“Cluster munitions are available for use by every combat aircraft in the U.S. inventory, they are integral to every Army or Marine maneuver element and in some cases constitute up to 50 percent of tactical indirect fire support.”
Yet, incredibly, the alleged war crime of bombing Misrata is also being used by US Secretary of State Hillary Clinton and other authorities to justify an escalation of the conflict in Libya.
The US government position in favour of the use of cluster munitions, their widespread possession by US forces and the weakening of the Convention on Cluster Munitions to accommodate nations fighting in coalition with US forces, implicates the US government in the use of cluster munitions anywhere in the world.
The Battle for Misrata
As part of the investigation, HRI is looking into both land and naval forces involved in the Misrata operation, as the specific units involved, operating at night, who made use of the cluster munitions is not yet clear.
There is no doubt that this was fierce urban warfare, with hundreds killed in the battle and NATO, including US Naval forces, about which HRI has written, were deeply involved.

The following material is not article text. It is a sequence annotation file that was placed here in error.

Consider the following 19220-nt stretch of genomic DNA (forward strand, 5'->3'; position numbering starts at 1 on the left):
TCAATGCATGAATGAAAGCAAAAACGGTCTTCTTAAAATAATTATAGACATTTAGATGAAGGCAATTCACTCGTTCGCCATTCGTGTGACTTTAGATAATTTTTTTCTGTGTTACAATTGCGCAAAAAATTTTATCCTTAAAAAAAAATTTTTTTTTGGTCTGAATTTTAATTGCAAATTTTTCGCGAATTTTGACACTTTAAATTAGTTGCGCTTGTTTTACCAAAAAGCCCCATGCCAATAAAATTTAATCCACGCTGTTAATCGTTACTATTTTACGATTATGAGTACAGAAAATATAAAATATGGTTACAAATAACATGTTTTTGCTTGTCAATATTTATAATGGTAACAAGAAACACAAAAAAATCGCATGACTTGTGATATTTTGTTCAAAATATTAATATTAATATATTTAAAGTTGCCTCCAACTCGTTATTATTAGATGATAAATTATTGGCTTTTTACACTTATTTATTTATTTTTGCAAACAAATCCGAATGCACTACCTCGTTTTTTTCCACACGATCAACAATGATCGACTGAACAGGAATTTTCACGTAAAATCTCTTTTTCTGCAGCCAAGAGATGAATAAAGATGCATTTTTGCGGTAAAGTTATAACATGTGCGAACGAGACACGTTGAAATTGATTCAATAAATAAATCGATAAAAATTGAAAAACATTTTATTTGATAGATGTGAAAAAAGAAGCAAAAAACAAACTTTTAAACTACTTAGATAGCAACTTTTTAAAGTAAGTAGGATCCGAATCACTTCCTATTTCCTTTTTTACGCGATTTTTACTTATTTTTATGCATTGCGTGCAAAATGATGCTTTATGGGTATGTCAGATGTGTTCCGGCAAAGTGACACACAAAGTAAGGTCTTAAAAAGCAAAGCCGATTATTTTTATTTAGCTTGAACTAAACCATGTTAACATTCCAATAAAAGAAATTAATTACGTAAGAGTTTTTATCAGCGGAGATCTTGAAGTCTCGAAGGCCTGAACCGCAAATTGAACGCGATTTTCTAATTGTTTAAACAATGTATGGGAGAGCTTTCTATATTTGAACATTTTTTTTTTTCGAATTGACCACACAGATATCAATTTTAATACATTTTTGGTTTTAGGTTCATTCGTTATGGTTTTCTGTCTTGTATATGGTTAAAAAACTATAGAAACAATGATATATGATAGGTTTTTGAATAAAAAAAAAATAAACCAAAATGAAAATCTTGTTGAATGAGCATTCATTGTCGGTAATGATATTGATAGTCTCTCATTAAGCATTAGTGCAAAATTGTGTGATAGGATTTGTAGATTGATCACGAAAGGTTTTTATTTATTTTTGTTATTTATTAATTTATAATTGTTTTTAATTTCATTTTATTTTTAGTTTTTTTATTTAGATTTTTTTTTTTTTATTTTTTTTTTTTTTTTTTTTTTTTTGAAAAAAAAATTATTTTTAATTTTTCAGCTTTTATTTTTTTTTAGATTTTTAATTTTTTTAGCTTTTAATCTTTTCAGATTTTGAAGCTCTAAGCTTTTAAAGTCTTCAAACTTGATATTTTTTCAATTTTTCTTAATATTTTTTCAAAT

On the 14th of April, NATO Secretary-General Rasmussen confirmed that Admiral Stavridis had briefed foreign ministers that Gadaffi’s forces were now in populated areas and that “to avoid civilian casualties we need very sophisticated equipment.”
Certainly coalition forces were providing fire support and (allegedly) special services support to the rebels in order to secure the town for the rebels and establish a major foothold in western Libya.
Our update on the bombing of Misrata shows that on the eve of the Royal Wedding, NATO admitted to using “certain weapons” within the city of Misrata and some more detail on this has been provided by the RAF.
So it is quite clear that coalition forces were deeply involved in the bombing of Misrata, using deadly force in a civilian area, contrary to the spirit of UN Resolution 1973.
Human Rights Investigations calls for:
1). A full investigation by the United Nations into the use of munitions (including cluster munitions and DU weapons), particularly in urban areas.
2) For all parties in the Libyan conflict to confirm they will not use cluster munitions in the current conflict and to pledge to sign up to the Convention on Cluster Munitions.
3). Suspension of military personnel found to be involved pending investigation for war crimes.
4). An end to the ‘information war’ and military distortion of the public debate.
5). An end to the ongoing bombing of Libya which is against the spirit and intent of UN Resolution 1973 which was intended to protect civilians, not justify bombing of civilian areas.